Old New York In Photos #135 – Curling In Central Park

Curling, “The Roarin’ Game” At Central Park 1894

Curling in Central Park 1894 photo – Joseph Byron later published by Detroit Publishing  

It may not be the most popular sport but curling may get the most television airtime during the 2022 Winter Olympics.

With rules that perplex many viewers, players slide 42 pound granite stones down a sheet of ice while screaming at teammates sweeping with brooms.

Curling has been around since the 1500’s. Scotch immigrants brought curling over to the United States and Canada, nicknaming it “The Roarin Game.” In the twenty-first century curling still has many devotees in northern regions of the world.

Turn-of-the-Century New York Curling

The Grand National Curling Club was promoting the sport at the turn-of-the-century in New York. And there were hundreds of curlers participating.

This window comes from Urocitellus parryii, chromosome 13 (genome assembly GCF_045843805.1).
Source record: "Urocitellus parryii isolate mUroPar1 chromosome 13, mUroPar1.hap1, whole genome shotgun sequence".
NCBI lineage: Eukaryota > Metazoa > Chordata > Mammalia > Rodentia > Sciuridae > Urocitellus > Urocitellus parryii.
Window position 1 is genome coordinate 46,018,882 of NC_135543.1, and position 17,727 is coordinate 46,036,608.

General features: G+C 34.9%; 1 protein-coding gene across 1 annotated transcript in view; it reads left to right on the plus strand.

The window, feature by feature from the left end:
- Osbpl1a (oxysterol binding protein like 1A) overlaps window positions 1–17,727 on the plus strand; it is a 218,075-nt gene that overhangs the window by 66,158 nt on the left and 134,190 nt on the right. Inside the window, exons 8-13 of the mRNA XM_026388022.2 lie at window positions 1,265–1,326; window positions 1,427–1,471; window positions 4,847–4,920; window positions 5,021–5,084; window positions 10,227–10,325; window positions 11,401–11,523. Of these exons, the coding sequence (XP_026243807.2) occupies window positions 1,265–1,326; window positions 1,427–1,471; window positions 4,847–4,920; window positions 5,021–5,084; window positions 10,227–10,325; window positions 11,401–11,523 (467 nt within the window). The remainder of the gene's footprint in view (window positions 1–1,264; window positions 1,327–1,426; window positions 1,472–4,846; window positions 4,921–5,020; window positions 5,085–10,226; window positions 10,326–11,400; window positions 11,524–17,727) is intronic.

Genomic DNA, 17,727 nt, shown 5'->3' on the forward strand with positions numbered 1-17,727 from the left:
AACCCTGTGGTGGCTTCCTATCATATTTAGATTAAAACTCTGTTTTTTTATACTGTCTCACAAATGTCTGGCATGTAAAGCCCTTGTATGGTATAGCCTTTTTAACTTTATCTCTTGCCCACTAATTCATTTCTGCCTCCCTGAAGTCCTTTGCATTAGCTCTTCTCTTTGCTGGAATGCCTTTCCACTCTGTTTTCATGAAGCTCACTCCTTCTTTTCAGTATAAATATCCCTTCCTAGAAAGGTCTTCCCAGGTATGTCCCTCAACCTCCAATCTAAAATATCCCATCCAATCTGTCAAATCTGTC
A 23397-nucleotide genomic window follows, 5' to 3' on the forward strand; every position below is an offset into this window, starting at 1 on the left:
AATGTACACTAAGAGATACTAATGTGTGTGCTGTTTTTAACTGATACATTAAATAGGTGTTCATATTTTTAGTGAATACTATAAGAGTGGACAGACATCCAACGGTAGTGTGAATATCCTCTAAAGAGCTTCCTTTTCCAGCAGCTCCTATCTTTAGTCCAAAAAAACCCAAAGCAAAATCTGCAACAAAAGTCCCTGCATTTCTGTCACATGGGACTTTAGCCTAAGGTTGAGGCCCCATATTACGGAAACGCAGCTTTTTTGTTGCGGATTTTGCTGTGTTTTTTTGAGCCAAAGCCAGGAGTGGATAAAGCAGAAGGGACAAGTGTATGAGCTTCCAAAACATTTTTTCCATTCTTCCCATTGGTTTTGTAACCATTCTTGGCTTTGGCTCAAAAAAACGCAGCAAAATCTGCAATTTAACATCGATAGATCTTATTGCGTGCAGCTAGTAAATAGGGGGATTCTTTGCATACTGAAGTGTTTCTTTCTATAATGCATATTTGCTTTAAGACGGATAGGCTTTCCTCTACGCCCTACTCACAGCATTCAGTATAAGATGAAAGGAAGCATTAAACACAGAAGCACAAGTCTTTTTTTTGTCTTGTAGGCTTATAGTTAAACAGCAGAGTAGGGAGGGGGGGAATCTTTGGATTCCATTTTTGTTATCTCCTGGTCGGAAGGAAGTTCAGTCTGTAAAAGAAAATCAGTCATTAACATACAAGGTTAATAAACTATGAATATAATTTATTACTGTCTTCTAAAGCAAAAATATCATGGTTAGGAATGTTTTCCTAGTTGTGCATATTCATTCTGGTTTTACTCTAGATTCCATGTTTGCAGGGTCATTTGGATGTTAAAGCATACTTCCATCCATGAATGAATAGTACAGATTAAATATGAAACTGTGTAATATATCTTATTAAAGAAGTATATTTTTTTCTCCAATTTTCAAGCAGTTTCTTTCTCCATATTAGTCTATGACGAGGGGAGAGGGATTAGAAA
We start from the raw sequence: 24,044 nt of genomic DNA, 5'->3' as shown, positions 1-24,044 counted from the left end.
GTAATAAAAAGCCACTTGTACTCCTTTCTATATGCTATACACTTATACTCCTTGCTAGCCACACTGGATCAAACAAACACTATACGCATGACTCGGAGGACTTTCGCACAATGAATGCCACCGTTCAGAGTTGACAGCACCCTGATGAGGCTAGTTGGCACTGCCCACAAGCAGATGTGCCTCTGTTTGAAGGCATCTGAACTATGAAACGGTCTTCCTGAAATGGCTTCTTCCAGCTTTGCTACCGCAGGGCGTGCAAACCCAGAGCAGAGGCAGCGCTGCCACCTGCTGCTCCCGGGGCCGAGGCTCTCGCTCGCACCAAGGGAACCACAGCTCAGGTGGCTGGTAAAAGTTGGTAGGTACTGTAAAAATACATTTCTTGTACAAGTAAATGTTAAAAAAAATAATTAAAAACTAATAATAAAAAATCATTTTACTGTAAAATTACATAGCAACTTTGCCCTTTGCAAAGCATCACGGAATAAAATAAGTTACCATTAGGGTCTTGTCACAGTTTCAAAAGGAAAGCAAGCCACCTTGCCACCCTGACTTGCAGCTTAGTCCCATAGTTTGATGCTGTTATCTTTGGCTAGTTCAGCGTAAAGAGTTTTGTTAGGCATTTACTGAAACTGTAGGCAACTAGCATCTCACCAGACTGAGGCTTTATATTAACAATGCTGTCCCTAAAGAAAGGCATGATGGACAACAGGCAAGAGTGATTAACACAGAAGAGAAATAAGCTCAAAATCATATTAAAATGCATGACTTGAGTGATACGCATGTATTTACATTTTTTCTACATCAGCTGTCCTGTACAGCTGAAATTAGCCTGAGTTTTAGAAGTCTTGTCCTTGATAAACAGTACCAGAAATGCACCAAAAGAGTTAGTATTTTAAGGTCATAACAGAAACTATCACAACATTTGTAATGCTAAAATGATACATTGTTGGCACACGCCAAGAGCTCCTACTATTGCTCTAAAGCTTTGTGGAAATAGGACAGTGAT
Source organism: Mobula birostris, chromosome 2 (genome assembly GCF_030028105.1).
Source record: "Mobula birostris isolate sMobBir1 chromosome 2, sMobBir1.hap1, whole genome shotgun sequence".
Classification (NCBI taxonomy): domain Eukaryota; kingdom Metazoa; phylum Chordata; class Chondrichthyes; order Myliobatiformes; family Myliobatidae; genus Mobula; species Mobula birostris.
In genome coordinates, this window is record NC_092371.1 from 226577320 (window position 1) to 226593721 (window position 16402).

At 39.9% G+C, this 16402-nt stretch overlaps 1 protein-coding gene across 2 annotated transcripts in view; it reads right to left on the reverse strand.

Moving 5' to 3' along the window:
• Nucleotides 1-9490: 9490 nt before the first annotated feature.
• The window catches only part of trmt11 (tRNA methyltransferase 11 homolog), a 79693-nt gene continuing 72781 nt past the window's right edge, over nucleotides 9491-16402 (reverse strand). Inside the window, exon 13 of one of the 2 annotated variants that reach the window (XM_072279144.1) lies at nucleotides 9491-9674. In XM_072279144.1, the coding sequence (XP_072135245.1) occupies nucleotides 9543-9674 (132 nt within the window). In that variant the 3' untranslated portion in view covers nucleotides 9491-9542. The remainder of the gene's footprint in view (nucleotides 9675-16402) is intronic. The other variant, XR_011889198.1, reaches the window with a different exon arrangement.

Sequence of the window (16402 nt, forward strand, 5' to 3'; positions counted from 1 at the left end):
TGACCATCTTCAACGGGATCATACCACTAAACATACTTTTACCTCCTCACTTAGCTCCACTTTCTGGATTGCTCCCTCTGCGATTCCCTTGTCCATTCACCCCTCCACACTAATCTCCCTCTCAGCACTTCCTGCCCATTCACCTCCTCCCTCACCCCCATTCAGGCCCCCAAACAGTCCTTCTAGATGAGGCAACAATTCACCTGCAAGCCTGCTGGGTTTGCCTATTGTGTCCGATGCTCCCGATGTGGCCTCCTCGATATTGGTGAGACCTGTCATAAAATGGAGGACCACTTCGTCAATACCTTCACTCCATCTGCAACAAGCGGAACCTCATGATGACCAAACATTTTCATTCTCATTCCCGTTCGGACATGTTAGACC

According to a 1902 New York Times article, curling matches were primarily held in Hoboken, NJ at an indoor facility and Van Cortlandt Park in the Bronx. There had been a space on the lake at Central Park set aside for curling. But ice conditions were good enough for only a few days during the winter and this space was later abandoned.

An 1898 article in the New York Tribune tells of traditional curling songs that the participants would sing at the beginning of a game.

White winter on lik hill and plain
In a’ powers unfurling
And giving Scotia’s sons again
Their favorite game of curling

120 years later the circumference of stones is unchanged and no stone is wider than 36 inches. But In international play stones weigh anywhere from 38 to 44 pounds. That wasn’t the case in 1900. The stone’s weight could vary from thirty to fifty pounds.

One thing remaining the same over time, and this might account for the appeal of curling, is good sportsmanship. The players do not taunt one another or blatantly celebrate victory or cheer an opponent’s mistakes.

Isn’t that something we could use more of in al sporting contests?

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